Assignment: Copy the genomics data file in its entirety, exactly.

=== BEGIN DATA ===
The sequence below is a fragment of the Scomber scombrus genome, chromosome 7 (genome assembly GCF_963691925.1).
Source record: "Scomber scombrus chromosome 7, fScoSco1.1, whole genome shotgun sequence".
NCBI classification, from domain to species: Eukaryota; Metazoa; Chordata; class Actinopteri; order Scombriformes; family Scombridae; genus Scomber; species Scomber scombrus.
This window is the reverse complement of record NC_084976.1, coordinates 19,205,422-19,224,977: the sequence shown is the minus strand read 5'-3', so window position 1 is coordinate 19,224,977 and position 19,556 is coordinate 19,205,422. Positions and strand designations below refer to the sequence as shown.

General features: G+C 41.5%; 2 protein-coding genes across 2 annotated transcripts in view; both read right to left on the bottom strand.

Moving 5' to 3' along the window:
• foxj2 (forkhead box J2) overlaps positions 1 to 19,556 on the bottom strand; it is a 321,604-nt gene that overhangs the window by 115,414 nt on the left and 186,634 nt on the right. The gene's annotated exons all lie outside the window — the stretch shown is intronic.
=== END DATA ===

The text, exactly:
The sequence below is a fragment of the Scomber scombrus genome, chromosome 7 (genome assembly GCF_963691925.1).
Source record: "Scomber scombrus chromosome 7, fScoSco1.1, whole genome shotgun sequence".
NCBI classification, from domain to species: Eukaryota; Metazoa; Chordata; class Actinopteri; order Scombriformes; family Scombridae; genus Scomber; species Scomber scombrus.
This window is the reverse complement of record NC_084976.1, coordinates 19,205,422-19,224,977: the sequence shown is the minus strand read 5'-3', so window position 1 is coordinate 19,224,977 and position 19,556 is coordinate 19,205,422. Positions and strand designations below refer to the sequence as shown.

General features: G+C 41.5%; 2 protein-coding genes across 2 annotated transcripts in view; both read right to left on the bottom strand.

Moving 5' to 3' along the window:
• foxj2 (forkhead box J2) overlaps positions 1 to 19,556 on the bottom strand; it is a 321,604-nt gene that overhangs the window by 115,414 nt on the left and 186,634 nt on the right. The gene's annotated exons all lie outside the window — the stretch shown is intronic.